I belatedly got around to reading Eleanor Catton’s ‘The Rehearsal’ and was hugely impressed. A book that leaves you with a lot to mull over – if I had one quibble it is that sometimes it tries too hard to be clever and can seem a bit cold, but I’m now not quite as daunted as I was by ‘The Luminaries’.
Melissa Harrison’s ‘At Hawthorn Time’ was the only novel this month that I wasn’t particularly excited by. A lot of the cover quotes talk about her as being as much a nature writer as a novelist, but I didn’t see anything special there to be honest. She’s certainly observant but her story was a bit pedestrian.

I also read short story collections by Victoria Patterson, Guy Vanderhaeghe, Andrew Fox, Lauren Acampora (‘The Wonder Garden’ – a new writer to watch I think), and yet more Laurie Colwin.

June looks like being a very busy month for me so I might not get through much but I think I’m off to a fine start with Richard Burns’ ‘A Dance for the Moon’, a beautifully written novel about a war poet being treated by a psychiatrist for shell-shock. If that sounds familiar it is a bit, but Burns’ novel was published five years before Pat Barker’s ‘Regeneration’.

I’m looking forward to seeing what you make of ‘Shantaram’ when you finish it (I still haven’t taken the plunge) and of ‘Under the Skin’ (‘The Book of Strange New Things’ was enough to put me off Faber for life but I’d love to be convinced otherwise). And I know it’s been sitting in your “Top of the TBR pile” sidebar for months but I’m thrilled to see you have a collection of short stories in there!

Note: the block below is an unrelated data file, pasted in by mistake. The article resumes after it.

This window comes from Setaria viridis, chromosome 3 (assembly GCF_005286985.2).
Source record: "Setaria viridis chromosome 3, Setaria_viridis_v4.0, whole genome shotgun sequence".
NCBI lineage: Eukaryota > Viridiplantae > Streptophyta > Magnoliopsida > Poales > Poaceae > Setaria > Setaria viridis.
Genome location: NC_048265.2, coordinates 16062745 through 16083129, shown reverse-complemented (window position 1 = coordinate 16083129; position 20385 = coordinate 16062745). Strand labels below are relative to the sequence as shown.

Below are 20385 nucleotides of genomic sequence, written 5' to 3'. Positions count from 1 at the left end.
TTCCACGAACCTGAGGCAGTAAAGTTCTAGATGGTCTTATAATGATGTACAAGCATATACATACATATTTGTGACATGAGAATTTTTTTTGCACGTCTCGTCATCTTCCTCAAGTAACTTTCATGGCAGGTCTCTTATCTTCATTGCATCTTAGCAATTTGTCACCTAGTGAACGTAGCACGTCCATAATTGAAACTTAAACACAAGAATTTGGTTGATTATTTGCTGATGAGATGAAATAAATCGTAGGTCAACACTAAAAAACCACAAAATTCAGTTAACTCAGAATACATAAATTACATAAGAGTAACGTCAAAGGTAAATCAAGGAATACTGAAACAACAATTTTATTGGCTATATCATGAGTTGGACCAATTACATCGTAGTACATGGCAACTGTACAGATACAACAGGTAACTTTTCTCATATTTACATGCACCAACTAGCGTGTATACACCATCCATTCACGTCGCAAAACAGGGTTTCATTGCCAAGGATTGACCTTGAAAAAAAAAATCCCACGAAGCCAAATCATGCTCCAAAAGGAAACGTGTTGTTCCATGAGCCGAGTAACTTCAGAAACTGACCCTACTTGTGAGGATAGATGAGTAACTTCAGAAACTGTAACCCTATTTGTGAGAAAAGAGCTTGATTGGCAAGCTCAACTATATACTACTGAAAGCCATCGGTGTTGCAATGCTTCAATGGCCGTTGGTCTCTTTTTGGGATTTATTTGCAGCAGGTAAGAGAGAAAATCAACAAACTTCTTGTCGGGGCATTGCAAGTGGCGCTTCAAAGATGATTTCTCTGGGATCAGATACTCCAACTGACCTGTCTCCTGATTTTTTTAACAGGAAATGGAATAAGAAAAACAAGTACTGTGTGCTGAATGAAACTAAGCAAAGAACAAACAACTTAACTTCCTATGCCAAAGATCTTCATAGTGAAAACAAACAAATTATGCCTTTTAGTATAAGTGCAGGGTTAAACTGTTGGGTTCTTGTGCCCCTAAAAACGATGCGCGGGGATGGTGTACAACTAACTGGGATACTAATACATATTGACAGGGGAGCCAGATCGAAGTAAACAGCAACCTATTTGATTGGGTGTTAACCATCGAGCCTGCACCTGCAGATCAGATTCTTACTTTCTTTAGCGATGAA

Have a great June 🙂

David, I think it will be very hard for anything to beat Haweswater, but do let me know if you find anything!

It’s good to know that Haruf’s book is a fitting end to his series. I look forward to reading it one day, but it is sad to know there won’t be any more.

Colwin sounds like a great author. I hadn’t heard of her before, but I’m keen to add a bit more humor to my reading so will see if my library stock any of her books.

I’m pleased you read The Rehearsal. It sounds as though we had a similar reaction to it. Part of me wondered if it was trying to be too clever, but in the end I can only admire her ambition. I think you’ll enjoy The Luminaries a lot more. It doesn’t feel as obviously clever – it is all much more subtle and is impressive because of it.

Shantaram is amazing. I highly recommend that you take the plunge. The only problem is that it is so long, so will probably sit in my sidebar for a while longer.

I didn’t think I had a book of short stories on my list. What am I missing/mistaking for a novel?!

Hope you have a wonderful June too!

I’m so curious about Shantaram! It wasn’t on my radar until recently, but I’ve been hearing more about it in several different places, and I’m so curious about it. Looking forward to your review!

Emily, The sequel is being published later this year so I suspect it will be everywhere in a few months time. Read it now, before the rush!